It was easy to see that President Obama was unhappy from the start in his interview with CBS’s 60 Minutes’ Steve Kroft’s questions.  He was jumpy and defensive, and he interrupted before the first question was even asked:

Steve Kroft: The last time we talked was this time last year, and the situation in Syria and Iraq had begun to worsen vis-à-vis ISIS. You had just unveiled a plan to provide air support for troops in Iraq, and also some air strikes in Syria, and the training and equipping of a moderate Syrian force. You said that this would degrade and eventually destroy ISIS.

President Barack Obama: Over time.

Steve Kroft: Over time. It’s been a year, and —

President Barack Obama: I didn’t say it was going to be done in a year.

Steve Kroft: No. But you said…

President Barack Obama: There’s a question in here somewhere.

President Barack Obama: Over time.

Steve Kroft: Over time. It’s been a year, and —

President Barack Obama: I didn’t say it was going to be done in a year.

Steve Kroft: No. But you said…

President Barack Obama: There’s a question in here somewhere.

Kroft then pointed out that progress was hard to find and that what has changed was the escalating death toll and the number of refugees fleeing Syria.  Obama as he is wont to do, and you can see this in his press conferences, then gave a short history lesson about Syria and ISIS and claimed there was progress against ISIS while admitting the US had been unable to this point change the dynamic in Syria.  But Obama did say, “Over time, the community of nations will all get rid of them, and we will be leading getting rid of them.”  Anyone believe this?  And that led to this exchange:

Steve Kroft: You have been talking about the moderate opposition in Syria. It seems very hard to identify. And you talked about the frustrations of trying to find some and train them. You got a half a billion dollars from Congress to train and equip 5,000, and at the end, according to the commander CENTCOM, you got 50 people, most of whom are dead or deserted. He said four or five left?

President Barack Obama: Steve, this is why I’ve been skeptical from the get go about the notion that we were going to effectively create this proxy army inside of Syria. My goal has been to try to test the proposition, can we be able to train and equip a moderate opposition that’s willing to fight ISIL? And what we’ve learned is that as long as Assad remains in power, it is very difficult to get those folks to focus their attention on ISIL.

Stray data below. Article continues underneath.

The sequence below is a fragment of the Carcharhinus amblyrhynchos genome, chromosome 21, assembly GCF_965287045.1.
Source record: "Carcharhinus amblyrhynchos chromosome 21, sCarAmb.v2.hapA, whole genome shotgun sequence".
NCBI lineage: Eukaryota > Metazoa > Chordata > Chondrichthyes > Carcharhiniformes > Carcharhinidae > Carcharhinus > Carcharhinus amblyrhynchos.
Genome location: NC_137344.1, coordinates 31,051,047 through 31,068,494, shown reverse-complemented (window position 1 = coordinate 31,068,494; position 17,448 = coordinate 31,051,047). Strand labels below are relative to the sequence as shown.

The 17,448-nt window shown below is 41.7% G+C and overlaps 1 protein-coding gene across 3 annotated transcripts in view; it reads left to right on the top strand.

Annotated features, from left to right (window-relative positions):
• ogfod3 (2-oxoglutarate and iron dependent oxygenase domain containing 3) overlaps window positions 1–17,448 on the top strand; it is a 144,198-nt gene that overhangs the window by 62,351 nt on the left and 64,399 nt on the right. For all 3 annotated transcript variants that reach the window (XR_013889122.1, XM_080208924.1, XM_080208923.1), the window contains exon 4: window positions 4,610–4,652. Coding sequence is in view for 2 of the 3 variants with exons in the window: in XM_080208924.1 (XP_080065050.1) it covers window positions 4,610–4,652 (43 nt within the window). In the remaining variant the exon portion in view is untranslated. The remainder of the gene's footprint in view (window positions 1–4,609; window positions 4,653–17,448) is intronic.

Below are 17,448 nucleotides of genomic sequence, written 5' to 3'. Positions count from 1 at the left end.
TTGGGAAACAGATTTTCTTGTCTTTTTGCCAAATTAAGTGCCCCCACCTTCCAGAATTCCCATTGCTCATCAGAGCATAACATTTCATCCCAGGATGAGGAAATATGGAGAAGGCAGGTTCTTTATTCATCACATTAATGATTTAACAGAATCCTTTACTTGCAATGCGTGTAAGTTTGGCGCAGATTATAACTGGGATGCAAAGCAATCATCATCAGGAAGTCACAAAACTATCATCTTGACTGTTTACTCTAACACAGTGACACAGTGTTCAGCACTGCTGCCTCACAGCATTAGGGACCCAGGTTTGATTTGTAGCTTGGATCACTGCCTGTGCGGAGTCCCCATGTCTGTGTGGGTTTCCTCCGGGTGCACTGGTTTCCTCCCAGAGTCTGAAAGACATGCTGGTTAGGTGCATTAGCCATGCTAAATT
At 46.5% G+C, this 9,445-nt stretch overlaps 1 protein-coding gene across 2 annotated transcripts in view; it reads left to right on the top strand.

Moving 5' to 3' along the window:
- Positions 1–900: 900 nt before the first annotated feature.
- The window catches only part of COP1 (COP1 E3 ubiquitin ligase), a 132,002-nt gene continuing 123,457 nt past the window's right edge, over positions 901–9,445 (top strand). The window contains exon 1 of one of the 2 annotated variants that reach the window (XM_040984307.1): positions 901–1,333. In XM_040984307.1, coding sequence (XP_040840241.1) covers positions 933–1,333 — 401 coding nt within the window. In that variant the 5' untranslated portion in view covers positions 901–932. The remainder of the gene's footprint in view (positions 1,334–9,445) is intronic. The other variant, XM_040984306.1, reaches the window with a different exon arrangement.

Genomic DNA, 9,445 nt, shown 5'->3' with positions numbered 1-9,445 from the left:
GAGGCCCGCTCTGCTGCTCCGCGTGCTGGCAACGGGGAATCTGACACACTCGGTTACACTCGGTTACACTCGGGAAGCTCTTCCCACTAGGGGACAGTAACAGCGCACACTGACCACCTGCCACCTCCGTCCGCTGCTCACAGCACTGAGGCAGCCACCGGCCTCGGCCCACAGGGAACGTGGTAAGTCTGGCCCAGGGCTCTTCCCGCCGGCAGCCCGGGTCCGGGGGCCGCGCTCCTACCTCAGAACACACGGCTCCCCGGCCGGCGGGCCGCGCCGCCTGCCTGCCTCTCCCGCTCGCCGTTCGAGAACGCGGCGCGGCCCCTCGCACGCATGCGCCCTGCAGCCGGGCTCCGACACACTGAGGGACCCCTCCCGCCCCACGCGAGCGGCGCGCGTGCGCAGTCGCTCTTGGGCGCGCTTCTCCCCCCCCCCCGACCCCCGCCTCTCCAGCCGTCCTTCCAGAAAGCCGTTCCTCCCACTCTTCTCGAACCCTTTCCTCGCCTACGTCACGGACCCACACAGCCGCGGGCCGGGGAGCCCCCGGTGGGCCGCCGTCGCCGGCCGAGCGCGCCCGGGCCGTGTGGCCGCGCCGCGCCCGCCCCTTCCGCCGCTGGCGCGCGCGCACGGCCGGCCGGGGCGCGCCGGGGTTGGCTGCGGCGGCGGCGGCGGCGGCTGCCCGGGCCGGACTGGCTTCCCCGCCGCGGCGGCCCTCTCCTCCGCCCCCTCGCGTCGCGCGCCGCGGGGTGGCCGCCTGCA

Steve Kroft: If you were skeptical of the program to find and identify, train and equip moderate Syrians, why did you go through the program?

President Barack Obama: Well, because part of what we have to do here, Steve, is to try different things. Because we also have partners on the ground that are invested and interested in seeing some sort of resolution to this problem. And —

Steve Kroft: And they wanted you to do it.

President Barack Obama: Well, no. That’s not what I said. I think it is important for us to make sure that we explore all the various options that are available.

Steve Kroft: I know you don’t want to talk about this.

President Barack Obama: No, I’m happy to talk about it.

Steve Kroft: I want to talk about the — this program, because it would seem to show, I mean, if you expect 5,000 and you get five, it shows that somebody someplace along the line did not — made — you know, some sort of a serious miscalculation.

President Barack Obama: You know, the — the — Steve, let me just say this.

Steve Kroft: It’s an embarrassment.

The president then mentioned the volatility of the Syrian situation with its many players, which is true, adding that he had been very clear about America’s priorities, and he pivoted to Afghanistan. Kroft then interrupted with, “All right. I feel like I’m being filibustered, Mr. President.”

By the way, if you haven’t already figured it out, when Obama or anyone in his administration says the president has been very clear, know that it’s just the opposite, and although they like to say the words, “the president has been very clear,” the claim doesn’t make it true.  Does anyone know, I mean really know, what our strategy is with Syria and ISIS and al-Nusra (al-Qaeda in Syria) and the rebels fighting Syria’s dictator Bashar al-Assad?